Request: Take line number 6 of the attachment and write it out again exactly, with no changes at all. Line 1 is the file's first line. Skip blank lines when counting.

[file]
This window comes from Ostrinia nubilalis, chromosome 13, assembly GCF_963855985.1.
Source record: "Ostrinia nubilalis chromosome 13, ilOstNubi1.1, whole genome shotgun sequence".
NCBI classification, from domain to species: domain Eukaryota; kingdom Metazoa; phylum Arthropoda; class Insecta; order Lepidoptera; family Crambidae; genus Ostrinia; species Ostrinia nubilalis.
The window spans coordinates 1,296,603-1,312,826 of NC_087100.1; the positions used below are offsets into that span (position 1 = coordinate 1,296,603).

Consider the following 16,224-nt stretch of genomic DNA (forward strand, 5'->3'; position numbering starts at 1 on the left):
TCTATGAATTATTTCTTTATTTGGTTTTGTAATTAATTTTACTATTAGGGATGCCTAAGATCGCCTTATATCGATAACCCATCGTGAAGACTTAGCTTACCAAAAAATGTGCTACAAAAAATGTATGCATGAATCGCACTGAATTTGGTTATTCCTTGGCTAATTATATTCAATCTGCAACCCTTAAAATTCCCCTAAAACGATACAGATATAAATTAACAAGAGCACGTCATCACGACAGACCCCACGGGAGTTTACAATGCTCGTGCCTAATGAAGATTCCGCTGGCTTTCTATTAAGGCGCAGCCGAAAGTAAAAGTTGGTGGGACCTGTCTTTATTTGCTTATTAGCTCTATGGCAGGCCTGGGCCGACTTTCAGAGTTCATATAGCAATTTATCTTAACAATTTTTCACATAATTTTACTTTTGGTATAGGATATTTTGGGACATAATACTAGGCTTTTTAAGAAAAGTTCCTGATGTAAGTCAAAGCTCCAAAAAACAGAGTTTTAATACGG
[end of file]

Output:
TCTATGAATTATTTCTTTATTTGGTTTTGTAATTAATTTTACTATTAGGGATGCCTAAGATCGCCTTATATCGATAACCCATCGTGAAGACTTAGCTTACCAAAAAATGTGCTACAAAAAATGTATGCATGAATCGCACTGAATTTGGTTATTCCTTGGCTAATTATATTCAATCTGCAACCCTTAAAATTCCCCTAAAACGATACAGATATAAATTAACAAGAGCACGTCATCACGACAGACCCCACGGGAGTTTACAATGCTCGTGCCTAATGAAGATTCCGCTGGCTTTCTATTAAGGCGCAGCCGAAAGTAAAAGTTGGTGGGACCTGTCTTTATTTGCTTATTAGCTCTATGGCAGGCCTGGGCCGACTTTCAGAGTTCATATAGCAATTTATCTTAACAATTTTTCACATAATTTTACTTTTGGTATAGGATATTTTGGGACATAATACTAGGCTTTTTAAGAAAAGTTCCTGATGTAAGTCAAAGCTCCAAAAAACAGAGTTTTAATACGG